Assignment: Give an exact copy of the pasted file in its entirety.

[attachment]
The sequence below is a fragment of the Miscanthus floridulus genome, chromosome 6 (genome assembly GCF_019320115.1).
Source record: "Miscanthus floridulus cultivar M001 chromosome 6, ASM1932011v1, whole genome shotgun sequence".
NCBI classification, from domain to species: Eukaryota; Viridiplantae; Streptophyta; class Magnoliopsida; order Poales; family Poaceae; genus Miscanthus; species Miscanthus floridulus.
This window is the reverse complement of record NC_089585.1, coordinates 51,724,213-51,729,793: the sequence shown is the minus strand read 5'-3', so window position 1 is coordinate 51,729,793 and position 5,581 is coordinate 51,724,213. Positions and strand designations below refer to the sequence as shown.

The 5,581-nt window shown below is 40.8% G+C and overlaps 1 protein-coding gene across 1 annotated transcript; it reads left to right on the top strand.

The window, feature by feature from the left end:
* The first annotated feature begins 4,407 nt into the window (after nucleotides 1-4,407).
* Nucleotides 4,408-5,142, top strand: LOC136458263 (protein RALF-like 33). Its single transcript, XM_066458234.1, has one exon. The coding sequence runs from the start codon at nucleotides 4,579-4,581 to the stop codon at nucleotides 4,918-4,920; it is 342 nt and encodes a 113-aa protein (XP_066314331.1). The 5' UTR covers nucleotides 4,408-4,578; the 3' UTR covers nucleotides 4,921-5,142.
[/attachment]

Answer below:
The sequence below is a fragment of the Miscanthus floridulus genome, chromosome 6 (genome assembly GCF_019320115.1).
Source record: "Miscanthus floridulus cultivar M001 chromosome 6, ASM1932011v1, whole genome shotgun sequence".
NCBI classification, from domain to species: Eukaryota; Viridiplantae; Streptophyta; class Magnoliopsida; order Poales; family Poaceae; genus Miscanthus; species Miscanthus floridulus.
This window is the reverse complement of record NC_089585.1, coordinates 51,724,213-51,729,793: the sequence shown is the minus strand read 5'-3', so window position 1 is coordinate 51,729,793 and position 5,581 is coordinate 51,724,213. Positions and strand designations below refer to the sequence as shown.

The 5,581-nt window shown below is 40.8% G+C and overlaps 1 protein-coding gene across 1 annotated transcript; it reads left to right on the top strand.

The window, feature by feature from the left end:
* The first annotated feature begins 4,407 nt into the window (after nucleotides 1-4,407).
* Nucleotides 4,408-5,142, top strand: LOC136458263 (protein RALF-like 33). Its single transcript, XM_066458234.1, has one exon. The coding sequence runs from the start codon at nucleotides 4,579-4,581 to the stop codon at nucleotides 4,918-4,920; it is 342 nt and encodes a 113-aa protein (XP_066314331.1). The 5' UTR covers nucleotides 4,408-4,578; the 3' UTR covers nucleotides 4,921-5,142.